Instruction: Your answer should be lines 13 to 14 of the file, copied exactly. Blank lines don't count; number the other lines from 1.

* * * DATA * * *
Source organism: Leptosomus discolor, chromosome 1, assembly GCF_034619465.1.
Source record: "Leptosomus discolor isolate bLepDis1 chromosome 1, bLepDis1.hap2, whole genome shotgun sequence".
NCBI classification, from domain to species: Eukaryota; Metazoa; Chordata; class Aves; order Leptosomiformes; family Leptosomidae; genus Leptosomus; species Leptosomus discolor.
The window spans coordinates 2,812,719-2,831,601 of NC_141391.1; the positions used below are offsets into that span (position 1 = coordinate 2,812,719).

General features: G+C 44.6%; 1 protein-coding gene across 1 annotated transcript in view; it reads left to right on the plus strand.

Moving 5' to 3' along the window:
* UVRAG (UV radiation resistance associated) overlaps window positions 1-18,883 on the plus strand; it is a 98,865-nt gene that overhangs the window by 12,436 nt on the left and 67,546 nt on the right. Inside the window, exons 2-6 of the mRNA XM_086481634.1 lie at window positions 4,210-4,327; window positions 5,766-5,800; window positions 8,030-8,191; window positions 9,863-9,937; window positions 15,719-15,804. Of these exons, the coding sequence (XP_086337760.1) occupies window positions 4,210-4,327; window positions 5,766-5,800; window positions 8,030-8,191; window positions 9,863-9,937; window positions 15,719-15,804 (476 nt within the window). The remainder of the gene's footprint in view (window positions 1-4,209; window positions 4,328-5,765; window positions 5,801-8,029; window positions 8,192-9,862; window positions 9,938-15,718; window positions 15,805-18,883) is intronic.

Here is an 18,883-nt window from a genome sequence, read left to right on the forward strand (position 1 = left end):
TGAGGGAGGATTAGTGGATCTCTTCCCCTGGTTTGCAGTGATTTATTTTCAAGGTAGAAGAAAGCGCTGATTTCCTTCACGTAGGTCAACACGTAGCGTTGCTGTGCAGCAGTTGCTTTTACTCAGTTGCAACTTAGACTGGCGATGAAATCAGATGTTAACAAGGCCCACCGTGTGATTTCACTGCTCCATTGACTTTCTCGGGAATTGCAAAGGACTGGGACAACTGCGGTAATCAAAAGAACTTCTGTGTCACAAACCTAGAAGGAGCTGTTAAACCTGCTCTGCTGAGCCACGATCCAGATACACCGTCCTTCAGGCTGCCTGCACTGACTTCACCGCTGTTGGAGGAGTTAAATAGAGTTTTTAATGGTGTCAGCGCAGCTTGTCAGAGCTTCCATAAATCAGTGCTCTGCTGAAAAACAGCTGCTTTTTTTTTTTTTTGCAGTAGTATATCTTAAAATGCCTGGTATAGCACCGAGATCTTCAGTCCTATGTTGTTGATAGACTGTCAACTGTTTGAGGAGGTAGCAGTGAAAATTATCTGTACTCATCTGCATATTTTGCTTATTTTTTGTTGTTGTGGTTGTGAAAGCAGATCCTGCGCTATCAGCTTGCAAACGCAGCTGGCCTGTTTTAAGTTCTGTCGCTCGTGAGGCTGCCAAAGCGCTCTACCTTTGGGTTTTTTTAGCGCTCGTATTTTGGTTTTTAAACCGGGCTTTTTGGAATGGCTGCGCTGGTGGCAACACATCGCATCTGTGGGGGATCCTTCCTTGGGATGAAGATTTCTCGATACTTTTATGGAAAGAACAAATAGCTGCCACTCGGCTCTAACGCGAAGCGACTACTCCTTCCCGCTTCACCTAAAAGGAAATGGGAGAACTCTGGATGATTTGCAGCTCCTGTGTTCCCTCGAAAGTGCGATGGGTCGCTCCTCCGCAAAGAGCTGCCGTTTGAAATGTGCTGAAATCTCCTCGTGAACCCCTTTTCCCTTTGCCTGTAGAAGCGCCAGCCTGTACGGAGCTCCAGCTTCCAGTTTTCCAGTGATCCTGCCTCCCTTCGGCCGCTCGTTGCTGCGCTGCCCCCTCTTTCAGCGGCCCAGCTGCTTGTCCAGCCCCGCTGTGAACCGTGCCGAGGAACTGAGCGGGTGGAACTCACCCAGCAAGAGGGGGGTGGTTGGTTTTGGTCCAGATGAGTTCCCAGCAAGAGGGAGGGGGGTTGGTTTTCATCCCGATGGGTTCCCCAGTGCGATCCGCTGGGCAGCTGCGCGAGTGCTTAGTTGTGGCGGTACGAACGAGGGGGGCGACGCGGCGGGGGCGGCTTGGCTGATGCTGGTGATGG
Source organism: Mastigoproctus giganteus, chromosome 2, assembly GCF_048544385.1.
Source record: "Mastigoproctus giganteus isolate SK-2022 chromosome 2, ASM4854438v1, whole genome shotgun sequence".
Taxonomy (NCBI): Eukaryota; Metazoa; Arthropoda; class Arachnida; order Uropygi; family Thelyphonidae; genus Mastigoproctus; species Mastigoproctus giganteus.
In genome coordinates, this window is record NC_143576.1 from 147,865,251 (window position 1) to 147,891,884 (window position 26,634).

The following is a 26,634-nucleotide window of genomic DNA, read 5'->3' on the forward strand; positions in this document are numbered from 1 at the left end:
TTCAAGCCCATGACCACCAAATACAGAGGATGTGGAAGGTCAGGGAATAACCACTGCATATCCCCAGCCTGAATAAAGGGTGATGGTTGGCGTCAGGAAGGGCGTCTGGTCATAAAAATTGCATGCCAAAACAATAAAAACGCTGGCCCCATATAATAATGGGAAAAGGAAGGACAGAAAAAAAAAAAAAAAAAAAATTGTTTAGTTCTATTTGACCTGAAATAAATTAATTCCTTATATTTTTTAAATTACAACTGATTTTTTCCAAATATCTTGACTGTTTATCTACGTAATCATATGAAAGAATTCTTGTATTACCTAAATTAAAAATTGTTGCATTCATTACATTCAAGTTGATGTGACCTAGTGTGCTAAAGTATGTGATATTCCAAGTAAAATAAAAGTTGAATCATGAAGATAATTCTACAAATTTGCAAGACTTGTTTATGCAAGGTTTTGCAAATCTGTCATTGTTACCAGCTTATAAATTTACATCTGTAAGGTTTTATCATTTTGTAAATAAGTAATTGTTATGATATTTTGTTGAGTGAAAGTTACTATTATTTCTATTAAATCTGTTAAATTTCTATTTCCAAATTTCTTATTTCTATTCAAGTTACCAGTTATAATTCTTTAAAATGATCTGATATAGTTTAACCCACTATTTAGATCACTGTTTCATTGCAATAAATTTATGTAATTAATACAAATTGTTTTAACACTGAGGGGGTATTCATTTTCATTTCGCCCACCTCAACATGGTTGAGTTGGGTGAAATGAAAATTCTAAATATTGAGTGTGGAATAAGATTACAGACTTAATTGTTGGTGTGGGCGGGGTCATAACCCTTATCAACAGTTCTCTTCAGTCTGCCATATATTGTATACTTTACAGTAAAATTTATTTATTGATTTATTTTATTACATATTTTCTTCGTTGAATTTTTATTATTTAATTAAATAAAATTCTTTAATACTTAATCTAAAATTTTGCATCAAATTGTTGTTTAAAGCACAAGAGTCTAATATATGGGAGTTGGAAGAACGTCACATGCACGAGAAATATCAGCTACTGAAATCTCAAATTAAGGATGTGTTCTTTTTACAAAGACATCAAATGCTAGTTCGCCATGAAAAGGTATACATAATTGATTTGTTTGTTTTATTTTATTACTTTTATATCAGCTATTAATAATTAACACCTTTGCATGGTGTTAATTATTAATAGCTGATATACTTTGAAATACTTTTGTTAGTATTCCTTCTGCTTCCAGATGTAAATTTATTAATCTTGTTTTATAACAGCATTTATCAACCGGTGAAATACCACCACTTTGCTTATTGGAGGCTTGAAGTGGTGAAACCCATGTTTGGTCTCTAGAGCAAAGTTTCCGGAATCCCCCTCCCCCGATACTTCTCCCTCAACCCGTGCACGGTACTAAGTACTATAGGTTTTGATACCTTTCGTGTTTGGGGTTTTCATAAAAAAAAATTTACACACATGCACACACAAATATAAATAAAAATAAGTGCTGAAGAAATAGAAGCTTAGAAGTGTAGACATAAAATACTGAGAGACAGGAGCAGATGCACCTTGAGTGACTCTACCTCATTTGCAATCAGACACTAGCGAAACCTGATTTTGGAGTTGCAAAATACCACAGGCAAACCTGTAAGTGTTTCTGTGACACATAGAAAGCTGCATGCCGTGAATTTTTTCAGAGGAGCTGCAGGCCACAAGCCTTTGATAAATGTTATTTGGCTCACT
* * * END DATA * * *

In genome coordinates, this window is record NC_143576.1 from 147,865,251 (window position 1) to 147,891,884 (window position 26,634).

The following is a 26,634-nucleotide window of genomic DNA, read 5'->3' on the forward strand; positions in this document are numbered from 1 at the left end: